Venantius Fortunatus, writing in the latter half of the sixth century, was not only a major Latin poet, but also an important historical figure. Educated in Ravenna, he travelled to Gaul and wrote substantially in a range of genres for Merovingian patrons, who were among the central political and ecclesiastical figures of his generation. In a period of cultural transition, he adapted and developed literary traditions, and influenced not only his contemporaries, but
also succeeding generations. He also played a personal role in events of national and international significance, and his verse allows us vivid glimpses of the individual lives and characters of his patrons. In this first major modern study of the poet, Judith George
illuminates all aspects of Fortunatus' work and the society in which he lived. She also provides the full text and a new translation of a selection of his poetry.
`long-overdue book ... It is a book which deserves to have a major impact on the historiography of early medieval France. As an incidental bonus, the eight poems translated in Appendix I, though plainly not conceived as literary translation in the Helen Waddell sense, are well chosen to illustrate the extrinsic interest of Venantius's poetry, and represented in vigorous and felicitous prose versions with facing text.'
'G. advances our understanding of Fortunatus's success as a poet in the treacherous world of Merovingian politics. G.'s book does make a contribution to the literature on Fortunatus ... specialists may find it worthwhile to examine G.'s commentary on individual poems.'
William E. Klingshirn, The Catholic University of America, Bryn Mawr Classical Review 4.1 (1993)
`Judith George ... deserves the thanks of all students of the early Middle Ages in the West for her most elegant and engaging study of a poet who wrote a whole series of occasional pieces for a variety of distinguished patrons ... for the readers of this book there is much pleasure and instruction in store.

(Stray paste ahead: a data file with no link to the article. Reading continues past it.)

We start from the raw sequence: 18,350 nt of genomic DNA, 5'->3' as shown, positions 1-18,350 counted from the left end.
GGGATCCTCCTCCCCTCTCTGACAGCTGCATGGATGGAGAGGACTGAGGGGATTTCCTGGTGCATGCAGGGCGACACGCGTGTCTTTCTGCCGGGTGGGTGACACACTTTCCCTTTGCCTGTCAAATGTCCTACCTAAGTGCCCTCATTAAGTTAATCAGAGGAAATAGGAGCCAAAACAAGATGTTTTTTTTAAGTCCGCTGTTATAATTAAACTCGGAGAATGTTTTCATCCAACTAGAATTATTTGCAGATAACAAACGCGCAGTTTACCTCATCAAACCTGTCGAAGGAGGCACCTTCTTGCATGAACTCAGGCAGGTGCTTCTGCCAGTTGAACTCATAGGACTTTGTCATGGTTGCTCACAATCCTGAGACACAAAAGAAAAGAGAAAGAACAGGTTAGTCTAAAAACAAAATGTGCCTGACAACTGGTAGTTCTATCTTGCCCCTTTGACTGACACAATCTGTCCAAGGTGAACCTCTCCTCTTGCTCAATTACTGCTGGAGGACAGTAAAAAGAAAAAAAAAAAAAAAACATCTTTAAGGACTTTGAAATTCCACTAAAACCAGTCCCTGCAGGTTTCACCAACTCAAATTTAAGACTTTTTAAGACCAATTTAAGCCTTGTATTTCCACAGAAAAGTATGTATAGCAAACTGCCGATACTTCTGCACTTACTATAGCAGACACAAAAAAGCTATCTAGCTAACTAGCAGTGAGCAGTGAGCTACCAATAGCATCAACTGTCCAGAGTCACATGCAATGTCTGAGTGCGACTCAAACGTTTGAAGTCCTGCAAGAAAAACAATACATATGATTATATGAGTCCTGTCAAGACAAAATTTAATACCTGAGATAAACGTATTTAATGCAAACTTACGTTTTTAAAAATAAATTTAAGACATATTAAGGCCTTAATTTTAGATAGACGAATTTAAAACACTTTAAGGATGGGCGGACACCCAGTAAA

J B Hall, The Classical Review XLIII.I 1993
'This volume is an impressive assessment of Fortunatus's technique as a poet and of his significance in society ... The book is high quality scholarship ... It can be recommended with entusiasm to persons who have the resources and interests.'
William G. Rusch, Evangelical Lutheran Church in America, Religious Studies Review, Volume 19, Number 3 / July 1993
`In this important study, the author puts hasty judgements to one side and sets out to conduct afresh a careful examination of Fortunatus's work and its significance in the context of his life and times. There emerges en route an interesting and nuanced picture of the world in which he moved and the conditions obtaining there. There is an extensive and informative select bibliography, thorough and accessible footnotes that make the book a joy to use, and a
good general index ... a rich study of great interest, which with finely-honed critical judgement and great fellow-feeling sheds new light on the person and motivations of Fortunatus and his secular work. It cannot fail to illuminate those whose interest lies more specifically in his religious poetry
Anthony Ward, SM, Ephemerides Liturgicae 107 (1993)
A second Orpheus; Fortunatus and the rhetorical tradition - panegyrics to kings, other poems; epitaphs and consolations; Merovingian bishops; Merovingian noblemen; Merovingian nobelwomen; Fortunatus - poet and person. Appendices: Text and translation of selected poems; Fortunatus' ordination as priest.
Number Of Pages: 248
Published: 23rd January 1992
Publisher: Oxford University Press
Country of Publication: GB
Dimensions (cm): 22.0 x 14.6
Weight (kg): 0.43